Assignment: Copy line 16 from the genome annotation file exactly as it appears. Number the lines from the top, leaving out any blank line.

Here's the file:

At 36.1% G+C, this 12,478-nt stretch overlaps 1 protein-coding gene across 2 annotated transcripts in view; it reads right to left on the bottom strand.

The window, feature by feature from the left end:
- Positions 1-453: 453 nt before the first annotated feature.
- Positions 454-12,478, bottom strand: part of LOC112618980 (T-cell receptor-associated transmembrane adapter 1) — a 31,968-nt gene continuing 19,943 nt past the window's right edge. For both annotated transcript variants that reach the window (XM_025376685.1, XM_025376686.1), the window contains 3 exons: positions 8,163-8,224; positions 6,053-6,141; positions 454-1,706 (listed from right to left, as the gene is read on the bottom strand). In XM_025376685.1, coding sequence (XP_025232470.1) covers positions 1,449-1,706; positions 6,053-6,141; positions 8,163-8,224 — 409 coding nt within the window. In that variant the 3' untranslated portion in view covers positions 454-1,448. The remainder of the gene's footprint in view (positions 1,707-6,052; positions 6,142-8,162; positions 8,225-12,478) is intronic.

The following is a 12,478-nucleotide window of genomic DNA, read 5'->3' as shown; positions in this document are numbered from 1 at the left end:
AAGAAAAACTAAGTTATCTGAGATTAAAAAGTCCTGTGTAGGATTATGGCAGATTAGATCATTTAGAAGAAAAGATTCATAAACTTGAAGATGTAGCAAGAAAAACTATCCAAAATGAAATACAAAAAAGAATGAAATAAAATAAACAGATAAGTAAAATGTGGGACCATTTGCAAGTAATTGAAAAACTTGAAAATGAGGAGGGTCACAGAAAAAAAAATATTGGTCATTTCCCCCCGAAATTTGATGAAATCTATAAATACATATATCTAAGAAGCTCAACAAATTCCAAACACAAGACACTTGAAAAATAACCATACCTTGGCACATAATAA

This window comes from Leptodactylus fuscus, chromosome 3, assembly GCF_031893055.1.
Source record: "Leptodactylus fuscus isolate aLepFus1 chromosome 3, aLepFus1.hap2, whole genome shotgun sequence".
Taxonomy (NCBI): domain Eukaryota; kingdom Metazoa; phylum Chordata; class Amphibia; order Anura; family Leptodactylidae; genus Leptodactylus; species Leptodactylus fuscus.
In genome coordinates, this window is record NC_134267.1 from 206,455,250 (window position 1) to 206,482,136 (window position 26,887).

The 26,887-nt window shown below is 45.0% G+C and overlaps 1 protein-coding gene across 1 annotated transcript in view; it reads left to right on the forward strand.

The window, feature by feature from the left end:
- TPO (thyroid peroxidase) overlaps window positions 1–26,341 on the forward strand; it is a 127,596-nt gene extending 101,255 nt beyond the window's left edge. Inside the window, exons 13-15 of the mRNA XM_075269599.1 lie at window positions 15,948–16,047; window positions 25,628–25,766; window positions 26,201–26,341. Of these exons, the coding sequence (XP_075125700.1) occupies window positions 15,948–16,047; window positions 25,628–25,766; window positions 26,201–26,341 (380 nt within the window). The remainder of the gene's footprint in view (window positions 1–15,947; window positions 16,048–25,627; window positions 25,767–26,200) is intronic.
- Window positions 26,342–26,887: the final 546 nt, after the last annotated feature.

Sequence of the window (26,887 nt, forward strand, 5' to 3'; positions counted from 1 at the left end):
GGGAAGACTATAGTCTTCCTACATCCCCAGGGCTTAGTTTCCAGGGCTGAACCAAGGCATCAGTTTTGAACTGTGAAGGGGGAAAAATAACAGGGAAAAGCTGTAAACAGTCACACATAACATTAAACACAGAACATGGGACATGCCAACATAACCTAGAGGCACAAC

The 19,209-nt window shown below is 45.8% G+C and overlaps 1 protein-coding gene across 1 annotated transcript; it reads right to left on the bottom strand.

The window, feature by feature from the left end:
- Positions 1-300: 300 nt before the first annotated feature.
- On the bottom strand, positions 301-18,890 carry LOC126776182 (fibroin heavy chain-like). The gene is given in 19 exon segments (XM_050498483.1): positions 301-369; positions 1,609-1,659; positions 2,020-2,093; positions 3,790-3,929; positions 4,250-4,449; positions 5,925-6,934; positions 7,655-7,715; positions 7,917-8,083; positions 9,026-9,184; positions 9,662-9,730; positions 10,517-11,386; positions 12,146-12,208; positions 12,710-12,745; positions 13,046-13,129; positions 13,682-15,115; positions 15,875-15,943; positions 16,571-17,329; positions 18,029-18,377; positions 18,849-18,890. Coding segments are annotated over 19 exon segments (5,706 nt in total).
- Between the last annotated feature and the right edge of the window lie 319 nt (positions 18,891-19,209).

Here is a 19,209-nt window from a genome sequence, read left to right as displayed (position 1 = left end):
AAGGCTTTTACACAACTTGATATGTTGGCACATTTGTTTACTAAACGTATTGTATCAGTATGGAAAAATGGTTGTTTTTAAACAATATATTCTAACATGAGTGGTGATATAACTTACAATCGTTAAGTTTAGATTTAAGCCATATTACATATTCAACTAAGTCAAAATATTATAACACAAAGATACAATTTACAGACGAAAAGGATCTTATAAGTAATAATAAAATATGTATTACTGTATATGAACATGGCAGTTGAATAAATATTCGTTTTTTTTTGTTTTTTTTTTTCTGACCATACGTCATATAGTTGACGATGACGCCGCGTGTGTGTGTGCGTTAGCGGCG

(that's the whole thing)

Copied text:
GGGAAGACTATAGTCTTCCTACATCCCCAGGGCTTAGTTTCCAGGGCTGAACCAAGGCATCAGTTTTGAACTGTGAAGGGGGAAAAATAACAGGGAAAAGCTGTAAACAGTCACACATAACATTAAACACAGAACATGGGACATGCCAACATAACCTAGAGGCACAAC